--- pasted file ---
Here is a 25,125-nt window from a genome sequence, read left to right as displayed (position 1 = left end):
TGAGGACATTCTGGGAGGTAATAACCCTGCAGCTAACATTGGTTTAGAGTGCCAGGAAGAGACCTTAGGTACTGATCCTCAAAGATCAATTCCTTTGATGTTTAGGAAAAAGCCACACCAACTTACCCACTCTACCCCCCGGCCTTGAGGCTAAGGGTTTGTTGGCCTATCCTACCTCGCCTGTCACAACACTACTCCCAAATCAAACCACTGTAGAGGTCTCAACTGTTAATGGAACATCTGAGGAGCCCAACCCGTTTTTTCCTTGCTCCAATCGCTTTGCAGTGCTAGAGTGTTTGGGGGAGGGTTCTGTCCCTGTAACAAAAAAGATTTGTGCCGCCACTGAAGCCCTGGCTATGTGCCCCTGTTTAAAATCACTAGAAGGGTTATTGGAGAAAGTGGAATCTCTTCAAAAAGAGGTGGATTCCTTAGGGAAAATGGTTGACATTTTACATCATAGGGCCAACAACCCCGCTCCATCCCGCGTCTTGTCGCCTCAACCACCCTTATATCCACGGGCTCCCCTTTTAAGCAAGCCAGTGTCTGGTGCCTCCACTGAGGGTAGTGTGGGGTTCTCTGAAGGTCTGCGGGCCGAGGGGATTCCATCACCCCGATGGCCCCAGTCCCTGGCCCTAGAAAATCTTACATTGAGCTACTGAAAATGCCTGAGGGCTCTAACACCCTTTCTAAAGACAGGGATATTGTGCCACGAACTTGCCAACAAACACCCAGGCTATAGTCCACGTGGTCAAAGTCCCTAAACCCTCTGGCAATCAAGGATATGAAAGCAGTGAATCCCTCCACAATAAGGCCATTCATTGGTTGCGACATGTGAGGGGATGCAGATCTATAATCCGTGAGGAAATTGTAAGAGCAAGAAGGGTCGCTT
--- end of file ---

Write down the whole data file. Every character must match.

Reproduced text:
Here is a 25,125-nt window from a genome sequence, read left to right as displayed (position 1 = left end):
TGAGGACATTCTGGGAGGTAATAACCCTGCAGCTAACATTGGTTTAGAGTGCCAGGAAGAGACCTTAGGTACTGATCCTCAAAGATCAATTCCTTTGATGTTTAGGAAAAAGCCACACCAACTTACCCACTCTACCCCCCGGCCTTGAGGCTAAGGGTTTGTTGGCCTATCCTACCTCGCCTGTCACAACACTACTCCCAAATCAAACCACTGTAGAGGTCTCAACTGTTAATGGAACATCTGAGGAGCCCAACCCGTTTTTTCCTTGCTCCAATCGCTTTGCAGTGCTAGAGTGTTTGGGGGAGGGTTCTGTCCCTGTAACAAAAAAGATTTGTGCCGCCACTGAAGCCCTGGCTATGTGCCCCTGTTTAAAATCACTAGAAGGGTTATTGGAGAAAGTGGAATCTCTTCAAAAAGAGGTGGATTCCTTAGGGAAAATGGTTGACATTTTACATCATAGGGCCAACAACCCCGCTCCATCCCGCGTCTTGTCGCCTCAACCACCCTTATATCCACGGGCTCCCCTTTTAAGCAAGCCAGTGTCTGGTGCCTCCACTGAGGGTAGTGTGGGGTTCTCTGAAGGTCTGCGGGCCGAGGGGATTCCATCACCCCGATGGCCCCAGTCCCTGGCCCTAGAAAATCTTACATTGAGCTACTGAAAATGCCTGAGGGCTCTAACACCCTTTCTAAAGACAGGGATATTGTGCCACGAACTTGCCAACAAACACCCAGGCTATAGTCCACGTGGTCAAAGTCCCTAAACCCTCTGGCAATCAAGGATATGAAAGCAGTGAATCCCTCCACAATAAGGCCATTCATTGGTTGCGACATGTGAGGGGATGCAGATCTATAATCCGTGAGGAAATTGTAAGAGCAAGAAGGGTCGCTT